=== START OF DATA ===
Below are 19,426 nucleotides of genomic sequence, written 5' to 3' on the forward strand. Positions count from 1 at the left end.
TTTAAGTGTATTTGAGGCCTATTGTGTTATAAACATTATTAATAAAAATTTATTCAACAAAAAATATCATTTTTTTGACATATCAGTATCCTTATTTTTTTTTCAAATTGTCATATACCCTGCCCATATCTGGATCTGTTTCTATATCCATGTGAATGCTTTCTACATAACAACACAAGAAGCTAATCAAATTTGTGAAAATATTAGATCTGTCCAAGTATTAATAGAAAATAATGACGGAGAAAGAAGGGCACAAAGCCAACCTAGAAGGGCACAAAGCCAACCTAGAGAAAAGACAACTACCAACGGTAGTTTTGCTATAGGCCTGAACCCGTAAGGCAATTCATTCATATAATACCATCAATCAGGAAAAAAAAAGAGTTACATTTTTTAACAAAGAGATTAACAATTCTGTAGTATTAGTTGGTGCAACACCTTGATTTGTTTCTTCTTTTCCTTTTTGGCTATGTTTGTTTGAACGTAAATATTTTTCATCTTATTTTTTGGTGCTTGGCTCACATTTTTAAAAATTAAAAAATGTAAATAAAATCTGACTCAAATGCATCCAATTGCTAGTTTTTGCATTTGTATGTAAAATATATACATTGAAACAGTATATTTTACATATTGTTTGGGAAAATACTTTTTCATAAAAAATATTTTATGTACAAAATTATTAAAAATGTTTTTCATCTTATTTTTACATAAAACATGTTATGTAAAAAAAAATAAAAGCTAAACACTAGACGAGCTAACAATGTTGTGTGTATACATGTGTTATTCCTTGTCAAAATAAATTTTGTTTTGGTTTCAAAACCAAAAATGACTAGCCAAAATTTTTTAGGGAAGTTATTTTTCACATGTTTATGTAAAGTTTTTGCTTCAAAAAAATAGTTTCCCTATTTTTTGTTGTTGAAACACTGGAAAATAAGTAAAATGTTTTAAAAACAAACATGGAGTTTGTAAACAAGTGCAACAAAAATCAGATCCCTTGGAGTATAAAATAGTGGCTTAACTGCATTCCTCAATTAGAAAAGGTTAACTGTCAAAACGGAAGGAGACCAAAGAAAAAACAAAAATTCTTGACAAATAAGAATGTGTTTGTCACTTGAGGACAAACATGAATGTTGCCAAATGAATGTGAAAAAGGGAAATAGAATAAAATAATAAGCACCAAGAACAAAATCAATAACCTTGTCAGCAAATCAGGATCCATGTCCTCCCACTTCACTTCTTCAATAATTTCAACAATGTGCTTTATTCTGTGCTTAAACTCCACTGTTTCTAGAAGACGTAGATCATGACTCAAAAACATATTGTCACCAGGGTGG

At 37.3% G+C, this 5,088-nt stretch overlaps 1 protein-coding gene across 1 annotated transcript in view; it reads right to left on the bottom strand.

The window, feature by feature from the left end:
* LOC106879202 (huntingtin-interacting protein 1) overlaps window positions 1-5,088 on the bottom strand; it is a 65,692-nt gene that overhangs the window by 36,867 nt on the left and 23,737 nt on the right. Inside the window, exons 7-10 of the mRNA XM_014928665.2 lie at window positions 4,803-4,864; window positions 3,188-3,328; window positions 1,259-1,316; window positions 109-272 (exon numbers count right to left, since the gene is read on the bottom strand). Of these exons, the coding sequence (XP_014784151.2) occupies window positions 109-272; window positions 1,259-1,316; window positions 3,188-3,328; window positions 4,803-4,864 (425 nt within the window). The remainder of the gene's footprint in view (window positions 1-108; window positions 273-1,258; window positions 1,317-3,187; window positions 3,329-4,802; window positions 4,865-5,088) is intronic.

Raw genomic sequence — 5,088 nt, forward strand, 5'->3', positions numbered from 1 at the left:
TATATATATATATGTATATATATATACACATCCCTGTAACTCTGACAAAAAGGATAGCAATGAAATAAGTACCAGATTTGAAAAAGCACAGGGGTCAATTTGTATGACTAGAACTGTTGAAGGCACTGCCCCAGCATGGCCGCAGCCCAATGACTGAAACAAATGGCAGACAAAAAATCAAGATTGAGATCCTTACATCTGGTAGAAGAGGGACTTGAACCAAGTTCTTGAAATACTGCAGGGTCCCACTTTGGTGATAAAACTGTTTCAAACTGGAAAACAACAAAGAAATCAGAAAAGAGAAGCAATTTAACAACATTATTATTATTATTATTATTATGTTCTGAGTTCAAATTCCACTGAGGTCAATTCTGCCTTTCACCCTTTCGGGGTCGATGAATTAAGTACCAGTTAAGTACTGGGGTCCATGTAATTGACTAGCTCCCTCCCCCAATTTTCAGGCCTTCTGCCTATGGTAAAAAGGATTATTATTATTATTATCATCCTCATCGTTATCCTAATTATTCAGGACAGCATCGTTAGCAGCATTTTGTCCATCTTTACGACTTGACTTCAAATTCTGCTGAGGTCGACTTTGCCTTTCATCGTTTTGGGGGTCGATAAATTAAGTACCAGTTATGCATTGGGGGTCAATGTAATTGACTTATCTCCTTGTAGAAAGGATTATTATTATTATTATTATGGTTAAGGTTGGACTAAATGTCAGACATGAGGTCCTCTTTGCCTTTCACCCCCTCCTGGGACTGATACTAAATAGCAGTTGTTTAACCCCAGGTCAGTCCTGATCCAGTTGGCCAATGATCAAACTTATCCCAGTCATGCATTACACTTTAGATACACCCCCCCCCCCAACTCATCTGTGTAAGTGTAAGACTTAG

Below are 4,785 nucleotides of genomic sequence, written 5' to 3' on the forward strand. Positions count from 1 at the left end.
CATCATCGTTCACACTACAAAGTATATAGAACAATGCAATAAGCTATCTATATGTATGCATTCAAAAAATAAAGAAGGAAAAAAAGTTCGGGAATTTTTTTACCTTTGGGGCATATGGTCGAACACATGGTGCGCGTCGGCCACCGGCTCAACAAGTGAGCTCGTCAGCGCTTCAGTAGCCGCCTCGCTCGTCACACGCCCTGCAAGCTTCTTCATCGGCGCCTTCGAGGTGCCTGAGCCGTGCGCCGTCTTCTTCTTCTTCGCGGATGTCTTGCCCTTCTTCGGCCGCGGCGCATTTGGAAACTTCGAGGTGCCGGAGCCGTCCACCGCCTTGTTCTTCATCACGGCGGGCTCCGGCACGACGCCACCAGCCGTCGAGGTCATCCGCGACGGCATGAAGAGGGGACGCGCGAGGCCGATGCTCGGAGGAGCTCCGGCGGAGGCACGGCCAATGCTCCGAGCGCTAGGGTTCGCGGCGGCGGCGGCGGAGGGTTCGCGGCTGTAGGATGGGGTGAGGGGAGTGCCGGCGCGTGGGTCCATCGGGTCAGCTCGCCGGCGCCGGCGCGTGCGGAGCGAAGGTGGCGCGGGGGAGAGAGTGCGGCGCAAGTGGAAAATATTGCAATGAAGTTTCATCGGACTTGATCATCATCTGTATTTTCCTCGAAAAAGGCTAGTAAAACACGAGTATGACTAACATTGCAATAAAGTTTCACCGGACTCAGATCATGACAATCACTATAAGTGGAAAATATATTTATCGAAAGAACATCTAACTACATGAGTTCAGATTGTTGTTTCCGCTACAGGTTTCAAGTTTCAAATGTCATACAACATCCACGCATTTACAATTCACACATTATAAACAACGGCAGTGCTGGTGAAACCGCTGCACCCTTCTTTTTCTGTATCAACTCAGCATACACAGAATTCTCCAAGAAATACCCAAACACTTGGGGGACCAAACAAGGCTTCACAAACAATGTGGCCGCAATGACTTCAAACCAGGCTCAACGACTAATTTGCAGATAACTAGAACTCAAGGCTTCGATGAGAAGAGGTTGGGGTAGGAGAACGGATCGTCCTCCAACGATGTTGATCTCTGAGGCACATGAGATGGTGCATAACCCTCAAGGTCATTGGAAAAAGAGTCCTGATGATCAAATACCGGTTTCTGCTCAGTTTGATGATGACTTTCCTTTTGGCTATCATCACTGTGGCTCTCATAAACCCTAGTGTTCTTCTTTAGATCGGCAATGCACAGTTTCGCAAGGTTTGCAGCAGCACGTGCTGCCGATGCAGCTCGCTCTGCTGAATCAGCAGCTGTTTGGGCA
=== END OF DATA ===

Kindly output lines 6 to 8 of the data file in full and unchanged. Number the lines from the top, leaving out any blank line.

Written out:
Raw genomic sequence — 5,088 nt, forward strand, 5'->3', positions numbered from 1 at the left:
TATATATATATATGTATATATATATACACATCCCTGTAACTCTGACAAAAAGGATAGCAATGAAATAAGTACCAGATTTGAAAAAGCACAGGGGTCAATTTGTATGACTAGAACTGTTGAAGGCACTGCCCCAGCATGGCCGCAGCCCAATGACTGAAACAAATGGCAGACAAAAAATCAAGATTGAGATCCTTACATCTGGTAGAAGAGGGACTTGAACCAAGTTCTTGAAATACTGCAGGGTCCCACTTTGGTGATAAAACTGTTTCAAACTGGAAAACAACAAAGAAATCAGAAAAGAGAAGCAATTTAACAACATTATTATTATTATTATTATTATGTTCTGAGTTCAAATTCCACTGAGGTCAATTCTGCCTTTCACCCTTTCGGGGTCGATGAATTAAGTACCAGTTAAGTACTGGGGTCCATGTAATTGACTAGCTCCCTCCCCCAATTTTCAGGCCTTCTGCCTATGGTAAAAAGGATTATTATTATTATTATCATCCTCATCGTTATCCTAATTATTCAGGACAGCATCGTTAGCAGCATTTTGTCCATCTTTACGACTTGACTTCAAATTCTGCTGAGGTCGACTTTGCCTTTCATCGTTTTGGGGGTCGATAAATTAAGTACCAGTTATGCATTGGGGGTCAATGTAATTGACTTATCTCCTTGTAGAAAGGATTATTATTATTATTATTATGGTTAAGGTTGGACTAAATGTCAGACATGAGGTCCTCTTTGCCTTTCACCCCCTCCTGGGACTGATACTAAATAGCAGTTGTTTAACCCCAGGTCAGTCCTGATCCAGTTGGCCAATGATCAAACTTATCCCAGTCATGCATTACACTTTAGATACACCCCCCCCCCCAACTCATCTGTGTAAGTGTAAGACTTAG

Below are 4,785 nucleotides of genomic sequence, written 5' to 3' on the forward strand. Positions count from 1 at the left end.